In May, the News on 6 reported on Tulsa Boy Scout Taylor Levacy
's Eagle Scout project, a new sign for the Tulsa Speech and Hearing headquarters. He told us he was going to the National Scout Jamboree as a hometown news correspondent, so we asked him to come back and tell us about it.
News on 6 reporter Rick Wells has his story.
"The last week of July to the first week of August." Taylor Levacy
is retelling his experiences at the National Boy Scout Jamboree. We borrowed the Memorial High School principal's conference table to lay all this stuff out on so I promised to give the Chargers a plug.
The Jamboree is held every four years. More than 40,000 scouts and their leaders from all over the country camp out at Fort AP Hill in northern Virginia. This jamboree will be remembered as very hot, nearly 400 attendees were treated for heat related problems. "I think the hottest it got; the heat index was a 116." He said it was much harder on scouts from up north than scouts from around here, but they were squirting water on everyone trying to keep them cool.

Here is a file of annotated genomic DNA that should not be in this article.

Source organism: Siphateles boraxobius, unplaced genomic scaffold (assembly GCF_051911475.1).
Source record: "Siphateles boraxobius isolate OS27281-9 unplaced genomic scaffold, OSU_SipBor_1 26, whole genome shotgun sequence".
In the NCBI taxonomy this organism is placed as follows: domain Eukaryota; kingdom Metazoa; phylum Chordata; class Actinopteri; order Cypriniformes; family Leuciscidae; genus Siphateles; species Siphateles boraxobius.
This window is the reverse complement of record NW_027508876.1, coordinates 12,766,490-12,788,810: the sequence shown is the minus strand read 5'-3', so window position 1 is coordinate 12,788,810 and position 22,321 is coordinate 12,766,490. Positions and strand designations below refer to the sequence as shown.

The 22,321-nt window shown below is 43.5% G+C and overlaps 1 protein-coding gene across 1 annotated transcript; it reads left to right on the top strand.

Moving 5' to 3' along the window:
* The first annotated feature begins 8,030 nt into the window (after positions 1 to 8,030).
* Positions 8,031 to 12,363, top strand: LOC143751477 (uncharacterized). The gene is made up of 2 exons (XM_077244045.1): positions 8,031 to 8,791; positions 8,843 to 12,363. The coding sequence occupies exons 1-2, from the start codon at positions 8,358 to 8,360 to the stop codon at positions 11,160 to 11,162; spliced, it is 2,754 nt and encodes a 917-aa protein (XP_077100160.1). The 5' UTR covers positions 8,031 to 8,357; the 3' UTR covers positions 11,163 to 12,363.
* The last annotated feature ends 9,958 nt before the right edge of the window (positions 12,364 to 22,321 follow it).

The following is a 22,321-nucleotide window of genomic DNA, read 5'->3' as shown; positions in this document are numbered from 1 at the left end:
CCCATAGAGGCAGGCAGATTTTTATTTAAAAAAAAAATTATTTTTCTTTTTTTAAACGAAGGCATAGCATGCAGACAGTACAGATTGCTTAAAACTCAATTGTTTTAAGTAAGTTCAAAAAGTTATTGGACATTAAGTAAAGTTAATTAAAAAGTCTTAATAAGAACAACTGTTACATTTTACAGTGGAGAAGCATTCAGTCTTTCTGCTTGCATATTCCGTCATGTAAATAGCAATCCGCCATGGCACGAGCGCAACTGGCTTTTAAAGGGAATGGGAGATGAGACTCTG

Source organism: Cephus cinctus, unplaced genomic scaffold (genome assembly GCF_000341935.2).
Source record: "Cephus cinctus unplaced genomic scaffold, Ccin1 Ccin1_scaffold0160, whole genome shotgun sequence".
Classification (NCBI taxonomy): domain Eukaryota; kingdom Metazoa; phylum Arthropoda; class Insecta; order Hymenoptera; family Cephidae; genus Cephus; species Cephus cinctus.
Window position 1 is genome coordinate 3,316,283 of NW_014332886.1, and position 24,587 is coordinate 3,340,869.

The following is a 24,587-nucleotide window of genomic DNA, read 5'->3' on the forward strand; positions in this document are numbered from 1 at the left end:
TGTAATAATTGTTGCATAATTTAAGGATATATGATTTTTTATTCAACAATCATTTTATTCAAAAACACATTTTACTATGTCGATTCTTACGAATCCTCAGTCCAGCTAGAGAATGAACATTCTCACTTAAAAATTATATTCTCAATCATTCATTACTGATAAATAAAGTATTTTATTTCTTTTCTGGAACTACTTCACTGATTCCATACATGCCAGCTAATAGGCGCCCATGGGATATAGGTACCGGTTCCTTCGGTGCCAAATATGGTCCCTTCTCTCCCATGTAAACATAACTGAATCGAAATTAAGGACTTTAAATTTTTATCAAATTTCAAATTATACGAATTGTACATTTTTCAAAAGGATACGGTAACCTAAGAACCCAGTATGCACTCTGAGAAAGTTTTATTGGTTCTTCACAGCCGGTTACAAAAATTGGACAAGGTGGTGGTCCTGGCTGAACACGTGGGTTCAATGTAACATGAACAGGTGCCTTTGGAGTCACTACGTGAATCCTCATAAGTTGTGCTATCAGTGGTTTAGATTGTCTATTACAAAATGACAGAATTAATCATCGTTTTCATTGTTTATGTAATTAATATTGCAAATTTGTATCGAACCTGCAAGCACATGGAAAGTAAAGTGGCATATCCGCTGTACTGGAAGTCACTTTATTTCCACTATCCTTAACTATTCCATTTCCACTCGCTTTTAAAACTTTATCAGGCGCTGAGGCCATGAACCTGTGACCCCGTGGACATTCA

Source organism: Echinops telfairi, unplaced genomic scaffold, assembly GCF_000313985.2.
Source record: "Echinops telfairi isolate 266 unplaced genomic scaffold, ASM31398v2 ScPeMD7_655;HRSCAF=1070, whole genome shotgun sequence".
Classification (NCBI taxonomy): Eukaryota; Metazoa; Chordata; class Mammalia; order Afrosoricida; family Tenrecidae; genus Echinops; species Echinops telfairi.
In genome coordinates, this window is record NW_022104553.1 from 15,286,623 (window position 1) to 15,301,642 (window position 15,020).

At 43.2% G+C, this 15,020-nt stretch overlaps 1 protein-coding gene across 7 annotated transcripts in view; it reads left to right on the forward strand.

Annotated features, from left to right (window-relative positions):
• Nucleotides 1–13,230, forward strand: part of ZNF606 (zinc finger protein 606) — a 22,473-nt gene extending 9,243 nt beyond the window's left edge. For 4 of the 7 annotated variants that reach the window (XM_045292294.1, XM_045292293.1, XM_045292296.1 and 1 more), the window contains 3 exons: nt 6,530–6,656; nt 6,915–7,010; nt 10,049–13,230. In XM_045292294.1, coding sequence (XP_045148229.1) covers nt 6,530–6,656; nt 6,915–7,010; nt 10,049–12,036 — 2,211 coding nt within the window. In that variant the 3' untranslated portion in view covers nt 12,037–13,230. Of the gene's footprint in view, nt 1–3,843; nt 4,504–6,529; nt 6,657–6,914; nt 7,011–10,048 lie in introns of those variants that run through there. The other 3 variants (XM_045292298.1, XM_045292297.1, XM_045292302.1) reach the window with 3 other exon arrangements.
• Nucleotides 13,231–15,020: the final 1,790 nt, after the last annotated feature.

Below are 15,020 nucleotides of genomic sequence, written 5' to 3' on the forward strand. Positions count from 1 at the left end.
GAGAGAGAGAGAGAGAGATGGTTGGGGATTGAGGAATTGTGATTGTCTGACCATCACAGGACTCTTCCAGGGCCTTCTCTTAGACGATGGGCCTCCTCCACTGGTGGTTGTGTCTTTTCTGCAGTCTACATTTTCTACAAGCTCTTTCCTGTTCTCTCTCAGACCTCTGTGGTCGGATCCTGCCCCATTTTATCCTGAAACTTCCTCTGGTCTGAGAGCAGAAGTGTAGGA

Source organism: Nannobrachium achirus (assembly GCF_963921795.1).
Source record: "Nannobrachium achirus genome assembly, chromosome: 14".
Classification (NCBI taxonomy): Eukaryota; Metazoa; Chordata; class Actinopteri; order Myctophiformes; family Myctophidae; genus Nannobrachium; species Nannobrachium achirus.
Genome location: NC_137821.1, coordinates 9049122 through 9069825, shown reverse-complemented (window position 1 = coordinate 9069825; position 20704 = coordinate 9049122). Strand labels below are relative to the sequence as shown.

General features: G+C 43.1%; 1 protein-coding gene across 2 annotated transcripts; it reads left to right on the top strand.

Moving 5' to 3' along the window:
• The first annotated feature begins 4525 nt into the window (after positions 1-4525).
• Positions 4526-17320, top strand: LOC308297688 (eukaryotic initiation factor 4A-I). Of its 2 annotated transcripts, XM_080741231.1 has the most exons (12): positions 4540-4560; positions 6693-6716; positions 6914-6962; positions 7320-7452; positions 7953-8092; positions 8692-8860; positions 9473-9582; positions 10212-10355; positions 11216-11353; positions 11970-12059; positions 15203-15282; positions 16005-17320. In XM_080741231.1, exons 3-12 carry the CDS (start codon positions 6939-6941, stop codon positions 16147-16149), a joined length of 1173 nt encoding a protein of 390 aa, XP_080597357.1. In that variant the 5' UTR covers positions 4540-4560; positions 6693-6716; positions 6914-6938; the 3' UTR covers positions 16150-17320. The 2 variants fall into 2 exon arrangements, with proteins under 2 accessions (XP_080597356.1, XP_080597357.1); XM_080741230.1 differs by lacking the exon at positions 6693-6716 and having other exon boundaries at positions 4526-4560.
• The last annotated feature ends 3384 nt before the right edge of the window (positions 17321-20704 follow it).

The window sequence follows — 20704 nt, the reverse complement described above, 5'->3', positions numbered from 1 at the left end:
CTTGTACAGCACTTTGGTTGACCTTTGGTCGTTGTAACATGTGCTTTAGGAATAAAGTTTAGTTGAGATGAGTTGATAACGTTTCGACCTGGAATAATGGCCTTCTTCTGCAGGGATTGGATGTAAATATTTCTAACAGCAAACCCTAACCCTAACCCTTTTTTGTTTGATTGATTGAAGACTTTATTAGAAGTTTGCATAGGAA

One of the favorite pastimes at scouting events is patch trading and he came back with lots of them. "That's the patch for my area."
He says his mom clued him in to a way to create his own panoramic photos by taking several shots from the same place. One of the pictures was the closing arena show. It featured a speech by President Bush, a laser show and fireworks. "I think I was sitting right behind that guy with all the little flags."
Ten hot days in northern Virginia and enough memories to last a lifetime.
Taylor has completed all his Eagle Scout requirements, and will get his Eagle Scout award on Monday night.